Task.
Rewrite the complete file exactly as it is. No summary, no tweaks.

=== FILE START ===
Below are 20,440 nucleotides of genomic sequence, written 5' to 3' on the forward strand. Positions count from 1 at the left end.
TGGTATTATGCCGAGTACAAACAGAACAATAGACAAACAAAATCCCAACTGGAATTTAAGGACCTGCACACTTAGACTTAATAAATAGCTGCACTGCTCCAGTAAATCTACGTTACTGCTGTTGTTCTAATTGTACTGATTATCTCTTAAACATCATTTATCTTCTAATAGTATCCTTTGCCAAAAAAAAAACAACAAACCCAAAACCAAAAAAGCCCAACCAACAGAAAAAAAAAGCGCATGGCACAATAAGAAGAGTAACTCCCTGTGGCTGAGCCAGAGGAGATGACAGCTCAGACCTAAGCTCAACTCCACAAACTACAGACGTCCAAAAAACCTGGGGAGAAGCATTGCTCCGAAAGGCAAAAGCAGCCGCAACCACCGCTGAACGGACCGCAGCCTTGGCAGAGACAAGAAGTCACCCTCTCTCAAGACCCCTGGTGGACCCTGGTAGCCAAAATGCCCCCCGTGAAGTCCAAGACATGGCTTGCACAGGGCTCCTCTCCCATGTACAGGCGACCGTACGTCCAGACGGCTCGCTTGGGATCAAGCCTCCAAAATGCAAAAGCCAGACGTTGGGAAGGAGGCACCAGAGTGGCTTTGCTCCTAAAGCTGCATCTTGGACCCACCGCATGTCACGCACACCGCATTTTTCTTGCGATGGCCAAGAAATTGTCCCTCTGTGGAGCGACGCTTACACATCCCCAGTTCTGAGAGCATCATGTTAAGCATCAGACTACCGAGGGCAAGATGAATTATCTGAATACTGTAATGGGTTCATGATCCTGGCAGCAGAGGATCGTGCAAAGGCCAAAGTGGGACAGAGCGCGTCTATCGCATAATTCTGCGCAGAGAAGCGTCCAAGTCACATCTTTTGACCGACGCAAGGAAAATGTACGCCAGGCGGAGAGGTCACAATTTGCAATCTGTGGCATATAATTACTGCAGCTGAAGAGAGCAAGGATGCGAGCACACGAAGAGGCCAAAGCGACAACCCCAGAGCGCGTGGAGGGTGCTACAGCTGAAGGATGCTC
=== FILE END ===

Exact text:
Below are 20,440 nucleotides of genomic sequence, written 5' to 3' on the forward strand. Positions count from 1 at the left end.
TGGTATTATGCCGAGTACAAACAGAACAATAGACAAACAAAATCCCAACTGGAATTTAAGGACCTGCACACTTAGACTTAATAAATAGCTGCACTGCTCCAGTAAATCTACGTTACTGCTGTTGTTCTAATTGTACTGATTATCTCTTAAACATCATTTATCTTCTAATAGTATCCTTTGCCAAAAAAAAAACAACAAACCCAAAACCAAAAAAGCCCAACCAACAGAAAAAAAAAGCGCATGGCACAATAAGAAGAGTAACTCCCTGTGGCTGAGCCAGAGGAGATGACAGCTCAGACCTAAGCTCAACTCCACAAACTACAGACGTCCAAAAAACCTGGGGAGAAGCATTGCTCCGAAAGGCAAAAGCAGCCGCAACCACCGCTGAACGGACCGCAGCCTTGGCAGAGACAAGAAGTCACCCTCTCTCAAGACCCCTGGTGGACCCTGGTAGCCAAAATGCCCCCCGTGAAGTCCAAGACATGGCTTGCACAGGGCTCCTCTCCCATGTACAGGCGACCGTACGTCCAGACGGCTCGCTTGGGATCAAGCCTCCAAAATGCAAAAGCCAGACGTTGGGAAGGAGGCACCAGAGTGGCTTTGCTCCTAAAGCTGCATCTTGGACCCACCGCATGTCACGCACACCGCATTTTTCTTGCGATGGCCAAGAAATTGTCCCTCTGTGGAGCGACGCTTACACATCCCCAGTTCTGAGAGCATCATGTTAAGCATCAGACTACCGAGGGCAAGATGAATTATCTGAATACTGTAATGGGTTCATGATCCTGGCAGCAGAGGATCGTGCAAAGGCCAAAGTGGGACAGAGCGCGTCTATCGCATAATTCTGCGCAGAGAAGCGTCCAAGTCACATCTTTTGACCGACGCAAGGAAAATGTACGCCAGGCGGAGAGGTCACAATTTGCAATCTGTGGCATATAATTACTGCAGCTGAAGAGAGCAAGGATGCGAGCACACGAAGAGGCCAAAGCGACAACCCCAGAGCGCGTGGAGGGTGCTACAGCTGAAGGATGCTC